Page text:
Specifications for Vinyl Tubing


Vinyl tubing is used in a wide variety of industries from manufacturing to health care, and in a broad range of applications. As a result, many vinyl-tubing designs have been created, so it's important to know exactly what you're looking for when you specify it. Several properties typically are specified when describing vinyl tubing.

Inner and Outer Dimensions

  • The inner and outer dimensions (commonly specified as I.D. and O.D.) are critical for vinyl tubing. The inner dimension will determine what the tubing is suited to carry, and the outer dimension will impact what kinds of hoses and couplers must be used with it. Common inner dimensions for vinyl tubing range from 3/8 inch to 1 inch; outer dimensions typically run from 19/32 inch to 1 5/16 inch.

Pressure Capacity

  • Some vinyl tubing is designed for unpressurized air or fluid, while other types are built to handle high-pressure liquids. Common work pressures range from 150 pounds per square inche (psi) to 300 psi. Because vinyl tubing softens at high temperatures, work pressure specifications generally indicate the maximum allowable pressure at room temperature (73 degrees F).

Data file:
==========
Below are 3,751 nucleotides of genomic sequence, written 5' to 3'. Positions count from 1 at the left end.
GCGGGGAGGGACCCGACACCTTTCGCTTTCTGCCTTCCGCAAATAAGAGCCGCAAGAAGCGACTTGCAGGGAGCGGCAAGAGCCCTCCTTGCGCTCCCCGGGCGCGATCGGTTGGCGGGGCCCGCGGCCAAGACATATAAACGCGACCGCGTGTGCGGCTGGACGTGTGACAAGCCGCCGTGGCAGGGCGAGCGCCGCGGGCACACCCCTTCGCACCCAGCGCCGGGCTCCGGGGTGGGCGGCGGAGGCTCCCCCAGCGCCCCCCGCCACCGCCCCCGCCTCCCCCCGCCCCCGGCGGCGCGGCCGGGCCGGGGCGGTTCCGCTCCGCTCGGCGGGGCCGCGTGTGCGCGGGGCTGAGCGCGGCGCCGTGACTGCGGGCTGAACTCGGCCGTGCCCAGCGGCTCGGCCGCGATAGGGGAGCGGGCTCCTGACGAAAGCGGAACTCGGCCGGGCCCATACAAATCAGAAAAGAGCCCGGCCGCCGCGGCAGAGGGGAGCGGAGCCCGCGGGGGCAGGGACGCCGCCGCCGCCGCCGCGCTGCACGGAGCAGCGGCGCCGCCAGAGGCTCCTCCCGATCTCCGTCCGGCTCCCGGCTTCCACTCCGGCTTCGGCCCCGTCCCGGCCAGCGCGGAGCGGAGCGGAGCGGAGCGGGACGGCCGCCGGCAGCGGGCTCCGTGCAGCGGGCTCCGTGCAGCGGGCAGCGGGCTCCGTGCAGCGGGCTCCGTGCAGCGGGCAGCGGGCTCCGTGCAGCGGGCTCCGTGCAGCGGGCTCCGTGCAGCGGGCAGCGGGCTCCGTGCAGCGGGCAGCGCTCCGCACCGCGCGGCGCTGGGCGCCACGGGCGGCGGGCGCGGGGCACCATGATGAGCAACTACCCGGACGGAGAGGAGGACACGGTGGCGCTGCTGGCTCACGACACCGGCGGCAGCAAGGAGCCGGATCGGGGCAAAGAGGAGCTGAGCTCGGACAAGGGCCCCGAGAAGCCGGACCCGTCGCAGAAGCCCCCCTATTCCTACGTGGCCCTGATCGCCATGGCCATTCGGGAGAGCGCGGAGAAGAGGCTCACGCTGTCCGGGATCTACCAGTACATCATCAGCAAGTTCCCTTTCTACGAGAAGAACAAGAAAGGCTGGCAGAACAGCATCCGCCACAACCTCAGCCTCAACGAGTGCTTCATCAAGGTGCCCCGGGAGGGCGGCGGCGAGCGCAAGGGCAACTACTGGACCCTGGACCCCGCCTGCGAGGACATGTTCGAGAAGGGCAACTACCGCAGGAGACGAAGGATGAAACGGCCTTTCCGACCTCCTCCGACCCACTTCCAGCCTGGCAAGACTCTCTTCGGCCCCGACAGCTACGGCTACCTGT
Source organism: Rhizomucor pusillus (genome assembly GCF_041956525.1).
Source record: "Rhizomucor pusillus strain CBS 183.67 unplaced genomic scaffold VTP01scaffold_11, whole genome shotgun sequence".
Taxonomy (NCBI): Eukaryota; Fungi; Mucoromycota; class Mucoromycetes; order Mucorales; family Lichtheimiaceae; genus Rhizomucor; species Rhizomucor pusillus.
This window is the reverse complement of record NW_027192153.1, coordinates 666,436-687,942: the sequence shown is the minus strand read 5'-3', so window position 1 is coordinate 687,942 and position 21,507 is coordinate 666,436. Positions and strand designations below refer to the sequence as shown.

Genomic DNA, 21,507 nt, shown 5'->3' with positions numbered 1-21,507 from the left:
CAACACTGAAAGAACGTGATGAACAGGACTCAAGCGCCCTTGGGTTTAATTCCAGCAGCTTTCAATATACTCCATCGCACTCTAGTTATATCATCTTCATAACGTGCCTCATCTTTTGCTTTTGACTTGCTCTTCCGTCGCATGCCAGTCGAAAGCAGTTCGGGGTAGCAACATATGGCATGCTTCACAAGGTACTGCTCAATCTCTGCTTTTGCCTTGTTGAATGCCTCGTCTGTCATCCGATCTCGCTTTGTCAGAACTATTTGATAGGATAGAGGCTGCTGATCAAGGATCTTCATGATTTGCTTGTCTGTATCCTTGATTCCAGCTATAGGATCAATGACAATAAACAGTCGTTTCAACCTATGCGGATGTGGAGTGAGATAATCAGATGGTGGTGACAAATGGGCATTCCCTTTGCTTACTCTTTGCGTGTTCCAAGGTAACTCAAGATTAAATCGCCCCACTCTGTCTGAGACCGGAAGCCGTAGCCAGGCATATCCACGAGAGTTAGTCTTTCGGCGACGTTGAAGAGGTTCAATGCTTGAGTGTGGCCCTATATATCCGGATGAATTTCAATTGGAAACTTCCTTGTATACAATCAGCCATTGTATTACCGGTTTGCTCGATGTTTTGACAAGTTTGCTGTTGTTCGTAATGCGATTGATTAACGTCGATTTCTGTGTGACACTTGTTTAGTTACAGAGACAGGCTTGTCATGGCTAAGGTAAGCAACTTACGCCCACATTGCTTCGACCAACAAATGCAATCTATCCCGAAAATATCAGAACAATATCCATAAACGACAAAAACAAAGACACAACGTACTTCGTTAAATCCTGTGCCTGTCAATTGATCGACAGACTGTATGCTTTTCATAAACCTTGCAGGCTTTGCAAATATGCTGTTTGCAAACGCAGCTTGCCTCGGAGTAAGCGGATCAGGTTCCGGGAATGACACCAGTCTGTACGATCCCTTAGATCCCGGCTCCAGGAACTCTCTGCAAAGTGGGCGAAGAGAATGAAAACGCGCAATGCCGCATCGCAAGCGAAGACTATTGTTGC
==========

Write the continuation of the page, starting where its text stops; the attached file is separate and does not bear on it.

Operating Temperatures

  • Some vinyl tubing (such as that used in food service) must carry high-temperature liquids without softening; others must remain flexible in low temperatures. Operating temperature for vinyl tubing may be specified in ranges from -10 degrees to 150 degrees F.

Industrial or Food Grade

  • To be used in food service or manufacturing, vinyl tubing must be made with materials that are certified for food safety by the U.S. Federal Drug Administration. Tubing that meets these requirements is usually specified as "Food Grade" or simply "FDA." Tubing that may not be used in contact with food is often specified as "industrial," although if no food-safety specification is listed, the tubing is assumed not to be Food Grade.


  • Vinyl tubing may be produced as clear for applications where it is necessary to see the flow of material in the tubing, or black, which sometimes can be made with greater pressure and temperature and solvent tolerances than clear tubing.

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